French President Emmanuel Macron and President Trump walk hand in hand under the colonnades of the White House on Tuesday. (Ludovic Marin/AFP/Getty Images)
Lindsay Sarah Krasnoff is a historian, consultant, and author of "The Making of Les Bleus: Sport in France, 1958-2010." She serves on the Executive Committee of sports think tank Sport & Démocratie, where she co-leads sports diplomacy initiatives.

French President Emmanuel Macron’s official state visit this week, the first of the Trump administration, shines a spotlight on the 240-year-old Franco-American relationship, with the two leaders’ personal interactions taking center stage. We’re scrutinizing every bit of the interplay between Macron and Trump, looking for signs of how Trump handles the diplomatic relationship with our oldest ally. Yet, under the radar, Franco-American diplomacy is actually carried out every day. And not where you’d expect it.

It’s happening on basketball courts across the United States.

That may sound strange to Americans who think of French cultural exchange in terms of haute couture and croque-monsieurs. Few parts of French culture have become indispensable to American culture, instead relegated to the arena of the posh and the glamorous. (Think of the way French restaurants retain an air of exclusivity, while Italy’s pasta and pizza are everyday fare.) But basketball diplomacy helps solve this problem, providing a cross-cultural exchange on a more even playing field.

Americans don’t identify their oldest ally as a sporting nation. What images, if any, come to mind usually involve the grueling terrains of the annual Tour de France cycling race, the frenzied festival of the 24 Hours of Le Mans — the sports-car race immortalized by Steve McQueen’s 1971 film “Le Mans” — or the red clay tennis courts of Roland Garros. Yet for more than 100 years, the French and Americans have conducted a form of informal diplomacy in sports arenas, where personal relationships and athletic skills foster familiarity and build bonds over shared love of the game.

The groundwork was laid in the early 1900s through one of the more memorable Franco-American friendships of the century. In 1903, Jean-Jules (J.J.) Jusserand was accredited as French ambassador to the United States and quickly became a close confident of Theodore Roosevelt. The president, a champion of vigorous activity and athleticism, especially among young men, enlisted Jusserand as a partner for tennis as well as long, rambling walks in Rock Creek Park.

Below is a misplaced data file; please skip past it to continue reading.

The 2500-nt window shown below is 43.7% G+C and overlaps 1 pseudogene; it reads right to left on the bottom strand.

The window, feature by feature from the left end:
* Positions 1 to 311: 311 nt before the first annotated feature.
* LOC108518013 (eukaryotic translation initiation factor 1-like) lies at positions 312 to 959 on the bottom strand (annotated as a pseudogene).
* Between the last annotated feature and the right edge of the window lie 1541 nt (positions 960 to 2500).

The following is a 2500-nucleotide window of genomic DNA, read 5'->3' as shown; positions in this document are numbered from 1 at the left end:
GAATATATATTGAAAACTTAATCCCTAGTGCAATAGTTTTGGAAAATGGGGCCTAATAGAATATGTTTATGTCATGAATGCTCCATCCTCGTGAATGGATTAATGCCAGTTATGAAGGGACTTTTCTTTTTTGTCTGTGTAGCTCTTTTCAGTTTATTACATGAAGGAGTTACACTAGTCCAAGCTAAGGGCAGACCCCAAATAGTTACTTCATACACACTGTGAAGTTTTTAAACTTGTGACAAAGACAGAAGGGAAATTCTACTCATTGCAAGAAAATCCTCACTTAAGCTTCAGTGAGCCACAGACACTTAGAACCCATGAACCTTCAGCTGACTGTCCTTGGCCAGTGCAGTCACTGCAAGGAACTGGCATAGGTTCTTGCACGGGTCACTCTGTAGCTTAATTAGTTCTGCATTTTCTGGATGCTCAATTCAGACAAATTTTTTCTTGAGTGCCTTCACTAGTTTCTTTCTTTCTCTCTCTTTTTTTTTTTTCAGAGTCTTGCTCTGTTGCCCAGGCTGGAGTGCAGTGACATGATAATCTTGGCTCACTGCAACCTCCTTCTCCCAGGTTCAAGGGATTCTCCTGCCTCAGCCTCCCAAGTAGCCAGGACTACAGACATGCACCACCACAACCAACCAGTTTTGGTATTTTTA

While we might not think of the tennis court as the arena for diplomacy, Roosevelt expertly blended the two — mingling serves and volleys with communication and negotiations — in an early example of what is today identified as sports diplomacy. Jusserand’s close friendship with Roosevelt, forged on the tennis court, helped him better understand the American people (as did his American wife). The ambassador remained close to subsequent U.S. administrations, particularly during World War I, when his personal friendships played a pivotal role in facilitating close cooperation between the Allied nations.

But sports diplomacy isn’t limited to presidents, ambassadors and Cabinet members. Athletes and coaches conduct it each time they interact on the court, in the locker room or with local communities. In fact, few forms of Franco-American amities sportives have had more of an impact on today’s U.S. sports scene than those in basketball.

Since the Jusserand-Roosevelt era, the majority of Franco-American basketball diplomacy occurred on French soil. The “round ball” was introduced to France in 1893 by American Melvin Rideout, one of James Naismith’s original students, and the first game played on European soil occurred in Paris that December, two years after the sport’s invention.